Flat Tenants Victorious in Service Charges Challenge

Flats         Service charges are a burden on residential tenants and the onus is on landlords to prove that expenses have been reasonably incurred. In one case, a tribunal found that insurance premiums passed on to residents of a block of flats over a three-year period were more than £27,000 higher than they should have been.

The case concerned a landlord who had negotiated a block policy in respect of its very large portfolio, which included the block of 16 flats. The residents of one flat challenged insurance premiums totalling more than £36,000 that the landlord had sought to levy on residents between 2014 and 2017. The First-tier Tribunal upheld their complaint and determined the premiums payable at under £9,000.

In challenging that ruling before the Upper Tribunal (UT), the landlord argued that the policy was comprehensive in its cover, suitable for the property and had been negotiated through reputable brokers. In dismissing the appeal, however, the UT noted that the landlord had been wholly unable to explain the mysterious discrepancy between premiums charged to its tenants under the block policy and premiums obtainable for similar cover from other insurers on the open market.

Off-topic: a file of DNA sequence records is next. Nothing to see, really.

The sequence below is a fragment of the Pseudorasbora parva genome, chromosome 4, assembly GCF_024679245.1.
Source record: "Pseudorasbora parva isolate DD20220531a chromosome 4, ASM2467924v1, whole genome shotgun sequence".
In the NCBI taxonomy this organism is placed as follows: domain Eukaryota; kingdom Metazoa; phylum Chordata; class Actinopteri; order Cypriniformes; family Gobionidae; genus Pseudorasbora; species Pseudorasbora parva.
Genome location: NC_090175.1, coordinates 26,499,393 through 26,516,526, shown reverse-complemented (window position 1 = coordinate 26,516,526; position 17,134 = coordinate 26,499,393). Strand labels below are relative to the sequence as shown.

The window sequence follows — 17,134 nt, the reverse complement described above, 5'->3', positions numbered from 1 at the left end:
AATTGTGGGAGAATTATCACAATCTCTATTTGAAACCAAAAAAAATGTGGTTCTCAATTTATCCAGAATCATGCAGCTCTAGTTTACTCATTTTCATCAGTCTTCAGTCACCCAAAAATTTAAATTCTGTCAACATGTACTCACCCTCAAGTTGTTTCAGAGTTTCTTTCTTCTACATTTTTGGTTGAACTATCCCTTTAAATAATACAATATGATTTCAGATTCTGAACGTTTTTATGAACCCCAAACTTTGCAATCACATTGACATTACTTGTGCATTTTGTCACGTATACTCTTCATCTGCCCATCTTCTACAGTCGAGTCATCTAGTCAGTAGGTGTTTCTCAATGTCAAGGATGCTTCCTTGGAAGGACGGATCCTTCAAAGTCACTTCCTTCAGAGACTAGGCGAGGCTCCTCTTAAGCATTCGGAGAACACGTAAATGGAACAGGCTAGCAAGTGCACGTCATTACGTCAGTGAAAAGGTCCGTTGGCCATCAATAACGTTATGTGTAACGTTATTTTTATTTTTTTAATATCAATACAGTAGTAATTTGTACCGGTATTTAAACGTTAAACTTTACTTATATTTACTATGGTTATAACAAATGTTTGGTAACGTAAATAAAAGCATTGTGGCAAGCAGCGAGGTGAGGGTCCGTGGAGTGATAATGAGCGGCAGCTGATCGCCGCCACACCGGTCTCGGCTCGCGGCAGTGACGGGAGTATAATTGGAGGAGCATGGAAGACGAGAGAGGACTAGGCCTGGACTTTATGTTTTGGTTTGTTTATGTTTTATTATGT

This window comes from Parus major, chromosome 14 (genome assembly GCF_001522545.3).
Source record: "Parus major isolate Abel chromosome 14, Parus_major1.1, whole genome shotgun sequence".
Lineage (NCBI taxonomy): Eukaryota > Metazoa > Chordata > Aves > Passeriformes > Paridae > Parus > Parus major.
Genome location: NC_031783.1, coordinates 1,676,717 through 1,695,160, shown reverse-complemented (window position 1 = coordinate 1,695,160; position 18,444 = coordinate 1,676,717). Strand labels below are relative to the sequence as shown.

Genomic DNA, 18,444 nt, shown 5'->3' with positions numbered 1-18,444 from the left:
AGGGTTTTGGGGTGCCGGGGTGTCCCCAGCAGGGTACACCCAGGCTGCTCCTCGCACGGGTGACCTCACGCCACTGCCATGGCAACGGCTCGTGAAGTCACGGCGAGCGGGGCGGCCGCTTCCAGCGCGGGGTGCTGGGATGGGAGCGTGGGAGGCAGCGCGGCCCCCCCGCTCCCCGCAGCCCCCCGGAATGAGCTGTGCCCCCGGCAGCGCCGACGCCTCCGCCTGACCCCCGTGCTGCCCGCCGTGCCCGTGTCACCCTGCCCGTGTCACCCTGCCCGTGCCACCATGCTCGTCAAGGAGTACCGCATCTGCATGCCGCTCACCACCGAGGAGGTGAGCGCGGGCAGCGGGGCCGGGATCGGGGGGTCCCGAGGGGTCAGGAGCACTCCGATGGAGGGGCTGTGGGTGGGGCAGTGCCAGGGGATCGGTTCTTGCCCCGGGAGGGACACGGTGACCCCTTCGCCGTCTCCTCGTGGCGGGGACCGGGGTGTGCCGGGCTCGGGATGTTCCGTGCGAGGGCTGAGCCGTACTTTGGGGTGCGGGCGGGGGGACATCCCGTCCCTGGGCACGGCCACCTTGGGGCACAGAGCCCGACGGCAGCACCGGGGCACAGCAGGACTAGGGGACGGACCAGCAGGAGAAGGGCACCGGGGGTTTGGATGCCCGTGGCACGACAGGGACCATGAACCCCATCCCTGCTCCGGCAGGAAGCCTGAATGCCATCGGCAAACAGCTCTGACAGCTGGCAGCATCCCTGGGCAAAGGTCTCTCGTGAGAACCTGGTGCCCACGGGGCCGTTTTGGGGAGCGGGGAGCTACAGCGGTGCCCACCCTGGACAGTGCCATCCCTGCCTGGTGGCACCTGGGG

The UT noted that the landlord was not required to show that the premiums were the cheapest that could be obtained on the market. However, it bore the burden of proving that they had been reasonably incurred. In such cases, landlords would be expected to provide evidence of steps taken to assess the market and to explain why a particular policy had been selected. For their part, tenants were entitled to rely on alternative quotes, so long as they were genuinely comparable.

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